"Thus Erling fell -- and such a gain To buy with such a loss was vain; For better man than he ne'er died, And the king's gain was small beside. In truth no man I ever knew Was, in all ways, so firm and true; Free from servility and pride, Honoured by all, yet thus he died."
Sigvat also says that Aslak had very unthinkingly committed this murder of his own kinsman: --
"Norway's brave defender's dead! Aslak has heaped on his own head The guilt of murdering his own kin: May few be guilty of such sin! His kinsman's murder on him lies -- Our forefathers, in sayings wise, Have said, what is unknown to few, `Kinsmen to kinsmen should be true.'"
187. OF THE INSURRECTION OF AGDER DISTRICT.
Of Erling's sons some at that time were north in Throndhjem, some in Hordaland, and some in the Fjord district, for the purpose of collecting men. When Erling's death was reported, the news came also that there was a levy raising in Agder, Hordaland, and Rogaland. Forces were raised and a great army assembled, under Erling's sons, to pursue King Olaf.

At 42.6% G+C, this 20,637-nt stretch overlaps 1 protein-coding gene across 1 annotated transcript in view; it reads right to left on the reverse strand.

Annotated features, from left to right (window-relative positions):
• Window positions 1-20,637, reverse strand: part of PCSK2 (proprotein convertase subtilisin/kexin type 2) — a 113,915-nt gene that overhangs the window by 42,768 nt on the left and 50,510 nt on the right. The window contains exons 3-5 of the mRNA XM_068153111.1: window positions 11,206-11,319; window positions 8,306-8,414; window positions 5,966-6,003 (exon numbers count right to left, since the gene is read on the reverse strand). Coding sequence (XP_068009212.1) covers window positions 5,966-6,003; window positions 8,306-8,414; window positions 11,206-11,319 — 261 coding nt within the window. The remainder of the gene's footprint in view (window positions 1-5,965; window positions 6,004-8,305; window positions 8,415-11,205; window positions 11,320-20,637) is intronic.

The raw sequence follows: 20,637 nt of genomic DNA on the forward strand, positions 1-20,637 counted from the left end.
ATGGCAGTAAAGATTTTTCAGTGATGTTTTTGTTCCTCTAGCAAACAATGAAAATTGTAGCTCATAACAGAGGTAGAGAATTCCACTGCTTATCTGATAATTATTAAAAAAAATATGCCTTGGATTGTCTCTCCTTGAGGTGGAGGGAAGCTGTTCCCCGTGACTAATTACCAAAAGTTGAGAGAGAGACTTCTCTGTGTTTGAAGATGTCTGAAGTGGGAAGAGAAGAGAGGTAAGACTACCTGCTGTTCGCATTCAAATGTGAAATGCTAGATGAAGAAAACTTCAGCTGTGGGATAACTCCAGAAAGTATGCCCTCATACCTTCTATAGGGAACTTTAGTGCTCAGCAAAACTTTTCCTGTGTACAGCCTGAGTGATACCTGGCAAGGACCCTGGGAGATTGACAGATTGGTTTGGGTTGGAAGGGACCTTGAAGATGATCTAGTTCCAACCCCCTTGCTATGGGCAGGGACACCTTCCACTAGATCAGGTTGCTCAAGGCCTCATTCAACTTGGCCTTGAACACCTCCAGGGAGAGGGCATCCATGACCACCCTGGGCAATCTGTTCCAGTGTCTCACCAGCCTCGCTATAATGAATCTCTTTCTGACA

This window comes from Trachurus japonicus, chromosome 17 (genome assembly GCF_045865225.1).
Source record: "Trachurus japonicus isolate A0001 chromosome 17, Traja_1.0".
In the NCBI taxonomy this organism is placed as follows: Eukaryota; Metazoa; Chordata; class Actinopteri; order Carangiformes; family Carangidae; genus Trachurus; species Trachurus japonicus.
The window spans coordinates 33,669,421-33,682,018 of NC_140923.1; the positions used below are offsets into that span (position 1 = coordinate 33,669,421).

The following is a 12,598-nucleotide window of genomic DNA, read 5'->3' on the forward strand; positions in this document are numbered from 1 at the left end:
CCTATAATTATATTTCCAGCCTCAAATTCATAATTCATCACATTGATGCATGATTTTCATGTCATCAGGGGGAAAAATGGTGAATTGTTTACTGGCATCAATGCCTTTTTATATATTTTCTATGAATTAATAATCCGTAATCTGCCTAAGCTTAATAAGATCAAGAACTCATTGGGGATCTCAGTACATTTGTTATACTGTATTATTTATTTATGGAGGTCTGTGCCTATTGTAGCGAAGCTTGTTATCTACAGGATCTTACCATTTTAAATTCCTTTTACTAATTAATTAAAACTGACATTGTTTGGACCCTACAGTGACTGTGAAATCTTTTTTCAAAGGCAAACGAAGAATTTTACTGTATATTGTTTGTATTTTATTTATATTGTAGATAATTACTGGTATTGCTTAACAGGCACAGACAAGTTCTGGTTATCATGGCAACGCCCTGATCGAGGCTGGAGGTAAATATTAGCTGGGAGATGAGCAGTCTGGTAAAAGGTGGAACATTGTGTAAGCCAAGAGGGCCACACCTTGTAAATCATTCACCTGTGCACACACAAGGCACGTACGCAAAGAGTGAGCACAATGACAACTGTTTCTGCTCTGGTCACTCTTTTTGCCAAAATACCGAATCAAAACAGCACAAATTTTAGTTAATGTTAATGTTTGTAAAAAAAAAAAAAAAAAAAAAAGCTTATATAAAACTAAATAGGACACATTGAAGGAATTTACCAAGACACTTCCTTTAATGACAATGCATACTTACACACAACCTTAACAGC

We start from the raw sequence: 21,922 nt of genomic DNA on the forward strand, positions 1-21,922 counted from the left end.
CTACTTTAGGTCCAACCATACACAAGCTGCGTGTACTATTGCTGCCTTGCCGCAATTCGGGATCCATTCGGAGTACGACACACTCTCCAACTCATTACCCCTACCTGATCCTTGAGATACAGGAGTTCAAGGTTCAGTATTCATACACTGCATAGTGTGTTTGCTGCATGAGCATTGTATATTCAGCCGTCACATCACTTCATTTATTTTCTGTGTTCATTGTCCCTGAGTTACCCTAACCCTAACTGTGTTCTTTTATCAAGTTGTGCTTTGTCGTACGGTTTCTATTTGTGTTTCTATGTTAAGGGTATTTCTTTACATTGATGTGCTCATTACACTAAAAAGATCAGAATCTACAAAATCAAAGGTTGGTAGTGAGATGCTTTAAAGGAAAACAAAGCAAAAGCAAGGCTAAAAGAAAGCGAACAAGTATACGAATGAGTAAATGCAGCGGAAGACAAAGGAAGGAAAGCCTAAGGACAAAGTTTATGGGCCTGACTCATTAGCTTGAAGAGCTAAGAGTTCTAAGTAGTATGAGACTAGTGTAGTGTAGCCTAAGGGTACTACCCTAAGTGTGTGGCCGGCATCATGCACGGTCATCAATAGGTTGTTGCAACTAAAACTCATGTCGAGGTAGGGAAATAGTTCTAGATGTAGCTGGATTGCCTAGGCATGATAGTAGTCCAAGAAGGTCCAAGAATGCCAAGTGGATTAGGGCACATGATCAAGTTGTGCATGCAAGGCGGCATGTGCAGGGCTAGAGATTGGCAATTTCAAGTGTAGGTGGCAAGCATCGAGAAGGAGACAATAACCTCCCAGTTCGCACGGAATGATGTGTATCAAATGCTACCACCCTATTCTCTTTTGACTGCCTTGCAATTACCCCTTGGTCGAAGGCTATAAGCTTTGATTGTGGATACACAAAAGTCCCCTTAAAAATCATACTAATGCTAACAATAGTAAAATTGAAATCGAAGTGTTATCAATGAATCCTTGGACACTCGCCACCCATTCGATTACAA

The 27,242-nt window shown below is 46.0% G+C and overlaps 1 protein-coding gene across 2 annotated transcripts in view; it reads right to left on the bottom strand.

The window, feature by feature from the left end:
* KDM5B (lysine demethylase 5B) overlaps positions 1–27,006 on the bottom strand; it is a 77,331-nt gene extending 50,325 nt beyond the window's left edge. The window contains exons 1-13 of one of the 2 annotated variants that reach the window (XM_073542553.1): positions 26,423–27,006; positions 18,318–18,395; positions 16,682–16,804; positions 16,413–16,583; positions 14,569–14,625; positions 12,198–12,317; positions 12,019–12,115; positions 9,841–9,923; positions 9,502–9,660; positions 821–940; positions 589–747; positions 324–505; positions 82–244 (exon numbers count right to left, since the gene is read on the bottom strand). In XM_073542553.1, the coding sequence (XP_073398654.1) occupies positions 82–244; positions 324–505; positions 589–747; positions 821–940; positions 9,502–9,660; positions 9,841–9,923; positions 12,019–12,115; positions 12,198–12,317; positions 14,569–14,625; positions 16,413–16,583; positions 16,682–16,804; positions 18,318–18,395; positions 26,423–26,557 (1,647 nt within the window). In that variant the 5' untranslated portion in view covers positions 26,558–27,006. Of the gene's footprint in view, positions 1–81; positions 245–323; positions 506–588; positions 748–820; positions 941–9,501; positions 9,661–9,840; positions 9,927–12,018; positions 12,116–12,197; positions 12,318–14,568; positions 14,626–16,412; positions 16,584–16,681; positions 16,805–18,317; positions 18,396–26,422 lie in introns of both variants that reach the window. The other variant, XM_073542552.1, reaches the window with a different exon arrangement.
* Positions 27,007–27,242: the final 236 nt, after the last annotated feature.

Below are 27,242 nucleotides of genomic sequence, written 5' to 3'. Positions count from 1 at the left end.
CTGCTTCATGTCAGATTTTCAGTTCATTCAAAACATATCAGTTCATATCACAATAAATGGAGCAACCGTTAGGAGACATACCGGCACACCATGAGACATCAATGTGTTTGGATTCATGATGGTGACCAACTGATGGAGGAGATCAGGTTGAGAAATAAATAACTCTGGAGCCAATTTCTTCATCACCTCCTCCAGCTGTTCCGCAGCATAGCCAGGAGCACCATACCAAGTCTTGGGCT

When King Olaf retired from the battle with Erling he went northward through the sounds, and it was late in the day. It is related that the king then made the following verses: --
"This night, with battle sounds wild ringing, Small joy to the fair youth is bringing Who sits in Jadar, little dreaming O'er what this night the raven's screaming. The far-descended Erling's life Too soon has fallen; but, in the strife He met the luck they well deserve Who from their faith and fealty swerve."
Afterwards the king sailed with his fleet along the land northwards, and got certain tidings of the bondes assembling an army. There were many chiefs and lendermen at this time with King Olaf, and all the sons of Arne. Of this Bjarne Gullbrarskald speaks in the poem he composed about Kalf Arnason: --